3.3. Micrometeorology

[16] Micrometeorological parameters were measured using an eddy correlation system (Campbell Scientific, Logan, Utah, USA). The eddy correlation (EC) system was used to resolve turbulent fluctuations in vertical and horizontal velocity, temperature, and specific humidity in the near surface atmosphere. The EC system consisted of a CSAT3 three-dimensional sonic anemometer, a KH2O ultraviolet krypton hygrometer, and a FW05 fine wire thermocouple. The CSAT3 sonic anemometer was used to determine momentum fluxes and sensible and latent heat fluxes at a rate of 10 Hz, with noise in horizontal and vertical velocities of 1 mm s−1 and 0.5 mm s−1, respectively. High-frequency (10 Hz) water vapor measurements were determined using the KH2O hygrometer and high-precision (±0.002°C) temperature measurements were made using a 0.0013 cm FW05 fine wire thermocouple. Micrometeorological measurements were processed to give 10 min averaged friction velocities and sensible and latent heat fluxes. Horizontal wind speeds and direction were also measured with Y.M. Young Wind Sentry (Campbell Scientific, Logan, Utah, USA) cup anemometers and vanes at both Hg sample heights with a range of 0 to 50 m s−1 and a threshold value of 0.5 m s−1. All micrometeorological instruments were calibrated and their analytical uncertainties determined by Campbell Scientific prior to deployment in the field.

3.4. Tekran 2537A Mercury Vapor Analyzer

[17] Ambient air was continuously sampled at two heights above the tidally exposed wetland sediments using an automated mercury sampler (Tekran 2537A, Toronto, Canada). TGM was collected by gold amalgamation and analyzed by cold vapor atomic fluorescence spectrometry (CVAFS) after thermal desorption [Schroeder et al., 1995]. The Tekran sampled ambient air at a flow rate of 1.5 L min−1 for a period of 5 min (7.5 L sample volume) in an effort to obtain optimum instrument detection limits (0.1 ng m−3). Two 5 min samples were taken at each height, one on each of the gold traps (A and B), during monitoring using a Synchronized Two-Port Sampler (Tekran, Model 1110). TGM concentrations from A and B cartridges were averaged for each of the upper and lower heights in an effort to remove minor systematic cartridge biases. Since TGM concentrations were not measured simultaneously at the two heights, vertical TGM concentration gradients were calculated over 40 to 80 min periods to obtain representative averages. The Tekran unit was housed in a temperature controlled tent to prevent overheating and was calibrated regularly using gas injection calibrations in the laboratory prior to field deployment and daily internal calibrations in the field to assure analyzer performance. For field sampling periods, sample line blanks with zero air gave no detectable peaks and instrument response factors ranged from 1.7 × 106 to 3.7 × 106 peak area ng Hg−1 and varied by less than 15% within each sampling day.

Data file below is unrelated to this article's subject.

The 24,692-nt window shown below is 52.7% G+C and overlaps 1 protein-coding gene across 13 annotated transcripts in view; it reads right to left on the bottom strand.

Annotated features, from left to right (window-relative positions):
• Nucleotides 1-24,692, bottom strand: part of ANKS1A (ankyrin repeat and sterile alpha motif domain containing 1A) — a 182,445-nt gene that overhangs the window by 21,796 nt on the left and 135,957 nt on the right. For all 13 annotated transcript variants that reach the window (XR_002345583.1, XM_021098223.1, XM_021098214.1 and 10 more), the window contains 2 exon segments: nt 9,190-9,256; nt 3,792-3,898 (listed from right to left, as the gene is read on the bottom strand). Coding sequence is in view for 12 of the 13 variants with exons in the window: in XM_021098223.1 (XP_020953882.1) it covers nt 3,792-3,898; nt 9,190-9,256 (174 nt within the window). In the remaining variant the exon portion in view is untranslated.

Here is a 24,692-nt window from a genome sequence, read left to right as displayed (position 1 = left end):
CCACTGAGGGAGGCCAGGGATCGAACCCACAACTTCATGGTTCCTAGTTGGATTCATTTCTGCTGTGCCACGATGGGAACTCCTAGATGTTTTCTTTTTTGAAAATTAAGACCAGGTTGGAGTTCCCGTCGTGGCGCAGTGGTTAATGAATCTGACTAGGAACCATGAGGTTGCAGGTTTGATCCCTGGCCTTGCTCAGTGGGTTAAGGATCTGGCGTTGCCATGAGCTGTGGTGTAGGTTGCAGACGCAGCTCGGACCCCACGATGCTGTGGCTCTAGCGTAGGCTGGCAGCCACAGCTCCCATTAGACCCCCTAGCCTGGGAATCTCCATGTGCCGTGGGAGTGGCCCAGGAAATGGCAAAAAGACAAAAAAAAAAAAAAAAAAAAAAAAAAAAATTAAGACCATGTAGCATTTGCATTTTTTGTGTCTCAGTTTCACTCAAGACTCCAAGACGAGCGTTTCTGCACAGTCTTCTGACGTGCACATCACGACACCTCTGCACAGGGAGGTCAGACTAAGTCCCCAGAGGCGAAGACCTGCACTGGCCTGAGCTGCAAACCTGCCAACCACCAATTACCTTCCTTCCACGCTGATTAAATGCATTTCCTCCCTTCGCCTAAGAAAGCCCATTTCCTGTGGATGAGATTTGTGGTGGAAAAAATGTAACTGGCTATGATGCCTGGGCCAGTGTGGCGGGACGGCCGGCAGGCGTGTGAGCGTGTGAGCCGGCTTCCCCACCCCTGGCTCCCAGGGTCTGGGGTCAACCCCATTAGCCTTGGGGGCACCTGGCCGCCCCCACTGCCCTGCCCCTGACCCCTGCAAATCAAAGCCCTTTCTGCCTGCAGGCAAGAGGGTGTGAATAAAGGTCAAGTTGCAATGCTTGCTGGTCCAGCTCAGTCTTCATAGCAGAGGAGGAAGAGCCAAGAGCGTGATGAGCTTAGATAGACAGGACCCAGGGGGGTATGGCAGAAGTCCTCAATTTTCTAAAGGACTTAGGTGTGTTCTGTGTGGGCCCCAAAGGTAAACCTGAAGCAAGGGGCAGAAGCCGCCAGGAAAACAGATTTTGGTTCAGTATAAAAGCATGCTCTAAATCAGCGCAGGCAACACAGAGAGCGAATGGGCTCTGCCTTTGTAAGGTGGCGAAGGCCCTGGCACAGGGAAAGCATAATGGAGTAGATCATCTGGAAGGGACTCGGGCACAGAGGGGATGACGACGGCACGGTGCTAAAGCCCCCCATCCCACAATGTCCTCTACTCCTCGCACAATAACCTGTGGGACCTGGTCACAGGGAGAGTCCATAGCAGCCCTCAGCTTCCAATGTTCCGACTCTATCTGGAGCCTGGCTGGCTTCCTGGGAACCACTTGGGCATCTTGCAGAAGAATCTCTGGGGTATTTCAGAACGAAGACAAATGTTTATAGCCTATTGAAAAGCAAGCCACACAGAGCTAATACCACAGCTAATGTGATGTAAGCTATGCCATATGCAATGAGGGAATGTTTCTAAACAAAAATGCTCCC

3.5. Sediment Mercury Concentration

[18] Composite sediment samples (10–20 samples per composite) were collected by shovel, placed in sealed 5 gallon HDPE containers and stored, untreated, in a cold chamber at 10°C until analysis. Care was taken to minimally disrupt the ecosystem during sample collection.

[19] Total mercury was determined for each homogenized, composite sediment sample by EPA Method 1631 after aqua regia digestion. Digested sediment samples were diluted and reduced with 0.5 M SnCl2. Elemental mercury was purged with Hg-free argon, collected onto gold-coated sand traps, passed through a dual amalgamation system, and subsequently thermally desorbed to a Tekran model 2500 (Toronto, Canada) CVAFS detector [Fitzgerald and Gill, 1979; Bloom and Crecelius, 1983].

[20] Bubbler and reagent blanks were run for quality control purposes. A gas injection calibration curve was performed and compared with liquid standard spikes to determine recovery. Average recoveries were 100% ±10%.

3.6. Statistical Analyses

[21] Percent gradients were calculated as:

display math